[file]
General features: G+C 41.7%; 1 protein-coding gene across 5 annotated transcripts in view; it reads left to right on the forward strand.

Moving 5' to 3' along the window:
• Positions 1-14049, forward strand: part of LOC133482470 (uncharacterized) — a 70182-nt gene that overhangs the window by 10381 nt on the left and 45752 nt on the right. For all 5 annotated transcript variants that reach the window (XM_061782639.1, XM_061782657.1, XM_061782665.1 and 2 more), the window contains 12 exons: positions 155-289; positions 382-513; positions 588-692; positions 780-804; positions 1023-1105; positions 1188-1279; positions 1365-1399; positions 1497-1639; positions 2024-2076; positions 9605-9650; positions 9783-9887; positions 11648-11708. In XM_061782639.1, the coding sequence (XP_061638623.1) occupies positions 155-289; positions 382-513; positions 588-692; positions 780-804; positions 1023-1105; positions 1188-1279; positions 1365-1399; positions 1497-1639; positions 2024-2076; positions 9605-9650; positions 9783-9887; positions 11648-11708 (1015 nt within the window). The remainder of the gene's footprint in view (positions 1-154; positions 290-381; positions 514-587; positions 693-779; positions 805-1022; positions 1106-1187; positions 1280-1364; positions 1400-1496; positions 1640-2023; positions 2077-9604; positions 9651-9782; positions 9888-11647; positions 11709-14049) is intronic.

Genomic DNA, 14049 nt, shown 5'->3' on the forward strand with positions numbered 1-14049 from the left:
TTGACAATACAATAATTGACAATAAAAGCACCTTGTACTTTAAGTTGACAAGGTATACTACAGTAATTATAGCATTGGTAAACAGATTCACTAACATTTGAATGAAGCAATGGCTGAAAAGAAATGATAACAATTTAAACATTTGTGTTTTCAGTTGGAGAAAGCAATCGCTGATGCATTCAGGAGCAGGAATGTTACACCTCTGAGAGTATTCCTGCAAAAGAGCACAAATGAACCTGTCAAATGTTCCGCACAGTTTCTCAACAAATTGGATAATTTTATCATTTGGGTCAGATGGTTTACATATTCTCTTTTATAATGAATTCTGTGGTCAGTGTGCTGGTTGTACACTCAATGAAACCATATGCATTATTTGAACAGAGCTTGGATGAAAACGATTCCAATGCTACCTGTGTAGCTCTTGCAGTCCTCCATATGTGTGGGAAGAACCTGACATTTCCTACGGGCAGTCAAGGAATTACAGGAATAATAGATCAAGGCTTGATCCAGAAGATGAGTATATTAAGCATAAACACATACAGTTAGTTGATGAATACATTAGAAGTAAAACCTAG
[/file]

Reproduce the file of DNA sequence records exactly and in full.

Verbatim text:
General features: G+C 41.7%; 1 protein-coding gene across 5 annotated transcripts in view; it reads left to right on the forward strand.

Moving 5' to 3' along the window:
• Positions 1-14049, forward strand: part of LOC133482470 (uncharacterized) — a 70182-nt gene that overhangs the window by 10381 nt on the left and 45752 nt on the right. For all 5 annotated transcript variants that reach the window (XM_061782639.1, XM_061782657.1, XM_061782665.1 and 2 more), the window contains 12 exons: positions 155-289; positions 382-513; positions 588-692; positions 780-804; positions 1023-1105; positions 1188-1279; positions 1365-1399; positions 1497-1639; positions 2024-2076; positions 9605-9650; positions 9783-9887; positions 11648-11708. In XM_061782639.1, the coding sequence (XP_061638623.1) occupies positions 155-289; positions 382-513; positions 588-692; positions 780-804; positions 1023-1105; positions 1188-1279; positions 1365-1399; positions 1497-1639; positions 2024-2076; positions 9605-9650; positions 9783-9887; positions 11648-11708 (1015 nt within the window). The remainder of the gene's footprint in view (positions 1-154; positions 290-381; positions 514-587; positions 693-779; positions 805-1022; positions 1106-1187; positions 1280-1364; positions 1400-1496; positions 1640-2023; positions 2077-9604; positions 9651-9782; positions 9888-11647; positions 11709-14049) is intronic.

Genomic DNA, 14049 nt, shown 5'->3' on the forward strand with positions numbered 1-14049 from the left:
TTGACAATACAATAATTGACAATAAAAGCACCTTGTACTTTAAGTTGACAAGGTATACTACAGTAATTATAGCATTGGTAAACAGATTCACTAACATTTGAATGAAGCAATGGCTGAAAAGAAATGATAACAATTTAAACATTTGTGTTTTCAGTTGGAGAAAGCAATCGCTGATGCATTCAGGAGCAGGAATGTTACACCTCTGAGAGTATTCCTGCAAAAGAGCACAAATGAACCTGTCAAATGTTCCGCACAGTTTCTCAACAAATTGGATAATTTTATCATTTGGGTCAGATGGTTTACATATTCTCTTTTATAATGAATTCTGTGGTCAGTGTGCTGGTTGTACACTCAATGAAACCATATGCATTATTTGAACAGAGCTTGGATGAAAACGATTCCAATGCTACCTGTGTAGCTCTTGCAGTCCTCCATATGTGTGGGAAGAACCTGACATTTCCTACGGGCAGTCAAGGAATTACAGGAATAATAGATCAAGGCTTGATCCAGAAGATGAGTATATTAAGCATAAACACATACAGTTAGTTGATGAATACATTAGAAGTAAAACCTAG